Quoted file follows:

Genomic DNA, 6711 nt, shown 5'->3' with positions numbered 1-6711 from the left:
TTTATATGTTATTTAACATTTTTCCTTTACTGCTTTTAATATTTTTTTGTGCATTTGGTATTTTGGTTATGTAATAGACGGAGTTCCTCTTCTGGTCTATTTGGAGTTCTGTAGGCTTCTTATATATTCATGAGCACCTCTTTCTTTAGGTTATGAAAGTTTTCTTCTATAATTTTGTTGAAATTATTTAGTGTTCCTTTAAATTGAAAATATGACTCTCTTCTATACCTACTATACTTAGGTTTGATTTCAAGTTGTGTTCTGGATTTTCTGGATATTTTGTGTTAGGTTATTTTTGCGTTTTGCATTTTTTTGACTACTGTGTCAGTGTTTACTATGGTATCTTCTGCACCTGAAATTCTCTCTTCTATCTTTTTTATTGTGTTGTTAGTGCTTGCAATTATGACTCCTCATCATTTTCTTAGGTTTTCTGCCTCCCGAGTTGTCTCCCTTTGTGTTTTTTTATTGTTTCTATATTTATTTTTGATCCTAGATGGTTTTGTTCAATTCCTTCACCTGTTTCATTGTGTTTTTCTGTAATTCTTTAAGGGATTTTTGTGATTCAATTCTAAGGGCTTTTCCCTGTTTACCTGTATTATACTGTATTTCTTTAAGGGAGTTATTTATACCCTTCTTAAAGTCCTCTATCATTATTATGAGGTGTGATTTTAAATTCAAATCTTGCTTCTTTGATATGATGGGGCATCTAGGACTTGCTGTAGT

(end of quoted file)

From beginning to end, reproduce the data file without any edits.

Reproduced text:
Genomic DNA, 6711 nt, shown 5'->3' with positions numbered 1-6711 from the left:
TTTATATGTTATTTAACATTTTTCCTTTACTGCTTTTAATATTTTTTTGTGCATTTGGTATTTTGGTTATGTAATAGACGGAGTTCCTCTTCTGGTCTATTTGGAGTTCTGTAGGCTTCTTATATATTCATGAGCACCTCTTTCTTTAGGTTATGAAAGTTTTCTTCTATAATTTTGTTGAAATTATTTAGTGTTCCTTTAAATTGAAAATATGACTCTCTTCTATACCTACTATACTTAGGTTTGATTTCAAGTTGTGTTCTGGATTTTCTGGATATTTTGTGTTAGGTTATTTTTGCGTTTTGCATTTTTTTGACTACTGTGTCAGTGTTTACTATGGTATCTTCTGCACCTGAAATTCTCTCTTCTATCTTTTTTATTGTGTTGTTAGTGCTTGCAATTATGACTCCTCATCATTTTCTTAGGTTTTCTGCCTCCCGAGTTGTCTCCCTTTGTGTTTTTTTATTGTTTCTATATTTATTTTTGATCCTAGATGGTTTTGTTCAATTCCTTCACCTGTTTCATTGTGTTTTTCTGTAATTCTTTAAGGGATTTTTGTGATTCAATTCTAAGGGCTTTTCCCTGTTTACCTGTATTATACTGTATTTCTTTAAGGGAGTTATTTATACCCTTCTTAAAGTCCTCTATCATTATTATGAGGTGTGATTTTAAATTCAAATCTTGCTTCTTTGATATGATGGGGCATCTAGGACTTGCTGTAGT